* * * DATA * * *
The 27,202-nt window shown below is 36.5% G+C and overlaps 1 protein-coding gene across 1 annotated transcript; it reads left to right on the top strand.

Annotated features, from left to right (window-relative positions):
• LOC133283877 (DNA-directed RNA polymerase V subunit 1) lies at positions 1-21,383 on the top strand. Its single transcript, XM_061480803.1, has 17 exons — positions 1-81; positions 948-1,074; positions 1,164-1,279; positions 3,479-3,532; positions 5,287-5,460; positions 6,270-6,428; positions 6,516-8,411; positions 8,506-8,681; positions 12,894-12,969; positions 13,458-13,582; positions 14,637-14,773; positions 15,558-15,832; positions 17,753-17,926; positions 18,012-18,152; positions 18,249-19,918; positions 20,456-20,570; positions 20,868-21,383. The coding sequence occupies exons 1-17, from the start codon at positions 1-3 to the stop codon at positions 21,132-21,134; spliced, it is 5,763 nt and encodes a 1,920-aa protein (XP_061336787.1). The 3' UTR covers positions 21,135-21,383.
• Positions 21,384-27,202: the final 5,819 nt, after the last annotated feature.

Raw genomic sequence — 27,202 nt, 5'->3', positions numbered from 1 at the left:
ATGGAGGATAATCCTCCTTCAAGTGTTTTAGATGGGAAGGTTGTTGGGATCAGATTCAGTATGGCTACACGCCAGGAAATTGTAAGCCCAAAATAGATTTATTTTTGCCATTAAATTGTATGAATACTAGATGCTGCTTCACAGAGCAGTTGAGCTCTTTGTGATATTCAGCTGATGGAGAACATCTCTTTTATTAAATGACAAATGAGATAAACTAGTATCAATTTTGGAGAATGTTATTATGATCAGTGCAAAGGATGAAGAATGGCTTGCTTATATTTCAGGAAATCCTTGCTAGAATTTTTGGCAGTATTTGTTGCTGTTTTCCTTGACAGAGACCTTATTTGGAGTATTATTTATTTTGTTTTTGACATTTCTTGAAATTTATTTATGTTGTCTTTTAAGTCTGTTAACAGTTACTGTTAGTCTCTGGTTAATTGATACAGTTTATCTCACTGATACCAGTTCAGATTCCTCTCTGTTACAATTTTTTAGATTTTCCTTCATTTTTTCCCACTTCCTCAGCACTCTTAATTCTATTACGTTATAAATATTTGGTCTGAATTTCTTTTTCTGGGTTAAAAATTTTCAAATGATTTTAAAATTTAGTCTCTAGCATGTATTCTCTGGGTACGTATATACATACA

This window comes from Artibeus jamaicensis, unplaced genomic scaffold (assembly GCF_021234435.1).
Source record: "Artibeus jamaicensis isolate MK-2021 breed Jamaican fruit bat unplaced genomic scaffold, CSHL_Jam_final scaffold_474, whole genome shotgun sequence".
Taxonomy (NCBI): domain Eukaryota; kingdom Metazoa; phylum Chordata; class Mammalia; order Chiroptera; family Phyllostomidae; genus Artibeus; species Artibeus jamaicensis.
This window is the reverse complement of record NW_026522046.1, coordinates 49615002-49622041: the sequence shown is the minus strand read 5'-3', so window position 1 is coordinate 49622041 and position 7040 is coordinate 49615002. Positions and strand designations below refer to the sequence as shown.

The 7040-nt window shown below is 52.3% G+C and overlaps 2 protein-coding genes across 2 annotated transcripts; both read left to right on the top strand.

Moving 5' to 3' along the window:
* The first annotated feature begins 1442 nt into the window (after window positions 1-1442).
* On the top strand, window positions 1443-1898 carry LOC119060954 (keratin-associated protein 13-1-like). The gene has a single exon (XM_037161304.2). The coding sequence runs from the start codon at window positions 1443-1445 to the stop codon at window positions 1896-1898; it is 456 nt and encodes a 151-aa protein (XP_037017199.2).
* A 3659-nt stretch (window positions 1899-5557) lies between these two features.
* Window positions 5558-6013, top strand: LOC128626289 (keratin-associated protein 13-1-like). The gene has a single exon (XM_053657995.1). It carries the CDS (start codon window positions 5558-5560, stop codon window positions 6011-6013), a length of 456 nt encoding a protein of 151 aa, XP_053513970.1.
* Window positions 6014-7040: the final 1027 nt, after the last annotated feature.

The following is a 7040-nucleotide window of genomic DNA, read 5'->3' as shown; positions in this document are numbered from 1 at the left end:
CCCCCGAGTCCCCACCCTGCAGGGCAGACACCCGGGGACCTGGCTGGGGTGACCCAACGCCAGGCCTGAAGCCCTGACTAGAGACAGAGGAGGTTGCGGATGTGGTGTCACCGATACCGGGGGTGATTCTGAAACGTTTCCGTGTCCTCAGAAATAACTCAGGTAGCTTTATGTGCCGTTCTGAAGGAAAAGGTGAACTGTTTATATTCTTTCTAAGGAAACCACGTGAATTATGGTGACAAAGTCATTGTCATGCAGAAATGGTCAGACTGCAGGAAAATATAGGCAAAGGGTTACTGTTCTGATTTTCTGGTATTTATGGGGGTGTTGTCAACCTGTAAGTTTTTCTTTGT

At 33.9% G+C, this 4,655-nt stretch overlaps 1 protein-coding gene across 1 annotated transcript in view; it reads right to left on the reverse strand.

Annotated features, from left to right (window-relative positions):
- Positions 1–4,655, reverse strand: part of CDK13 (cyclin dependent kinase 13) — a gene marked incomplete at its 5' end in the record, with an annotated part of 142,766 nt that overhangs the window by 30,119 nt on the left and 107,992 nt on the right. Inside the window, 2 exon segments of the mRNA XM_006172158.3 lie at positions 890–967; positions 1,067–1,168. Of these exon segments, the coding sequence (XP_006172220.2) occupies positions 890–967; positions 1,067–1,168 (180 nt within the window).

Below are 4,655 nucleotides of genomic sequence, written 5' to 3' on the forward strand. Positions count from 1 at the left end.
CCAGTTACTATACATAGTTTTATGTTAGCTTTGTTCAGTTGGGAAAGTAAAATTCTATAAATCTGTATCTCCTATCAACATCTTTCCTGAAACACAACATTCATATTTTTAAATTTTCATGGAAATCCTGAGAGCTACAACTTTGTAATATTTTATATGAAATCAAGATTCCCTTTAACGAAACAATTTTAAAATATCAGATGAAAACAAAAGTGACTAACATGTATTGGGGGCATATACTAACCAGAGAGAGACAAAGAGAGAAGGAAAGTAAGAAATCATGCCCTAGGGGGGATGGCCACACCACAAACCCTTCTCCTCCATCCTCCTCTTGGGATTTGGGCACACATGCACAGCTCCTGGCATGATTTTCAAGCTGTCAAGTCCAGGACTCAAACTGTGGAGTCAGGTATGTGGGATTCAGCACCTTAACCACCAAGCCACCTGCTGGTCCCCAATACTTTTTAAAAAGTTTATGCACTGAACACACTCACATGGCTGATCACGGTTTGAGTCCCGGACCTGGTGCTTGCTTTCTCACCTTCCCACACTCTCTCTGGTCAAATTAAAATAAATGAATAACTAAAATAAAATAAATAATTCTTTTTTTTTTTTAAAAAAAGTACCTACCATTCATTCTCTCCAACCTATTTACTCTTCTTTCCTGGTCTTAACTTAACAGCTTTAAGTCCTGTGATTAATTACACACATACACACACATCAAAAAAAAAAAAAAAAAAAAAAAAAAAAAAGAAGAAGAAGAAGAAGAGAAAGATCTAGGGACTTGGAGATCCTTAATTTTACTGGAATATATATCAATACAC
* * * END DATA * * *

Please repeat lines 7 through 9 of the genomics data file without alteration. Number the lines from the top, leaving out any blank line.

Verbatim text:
This window comes from Artibeus jamaicensis, unplaced genomic scaffold (assembly GCF_021234435.1).
Source record: "Artibeus jamaicensis isolate MK-2021 breed Jamaican fruit bat unplaced genomic scaffold, CSHL_Jam_final scaffold_474, whole genome shotgun sequence".
Taxonomy (NCBI): domain Eukaryota; kingdom Metazoa; phylum Chordata; class Mammalia; order Chiroptera; family Phyllostomidae; genus Artibeus; species Artibeus jamaicensis.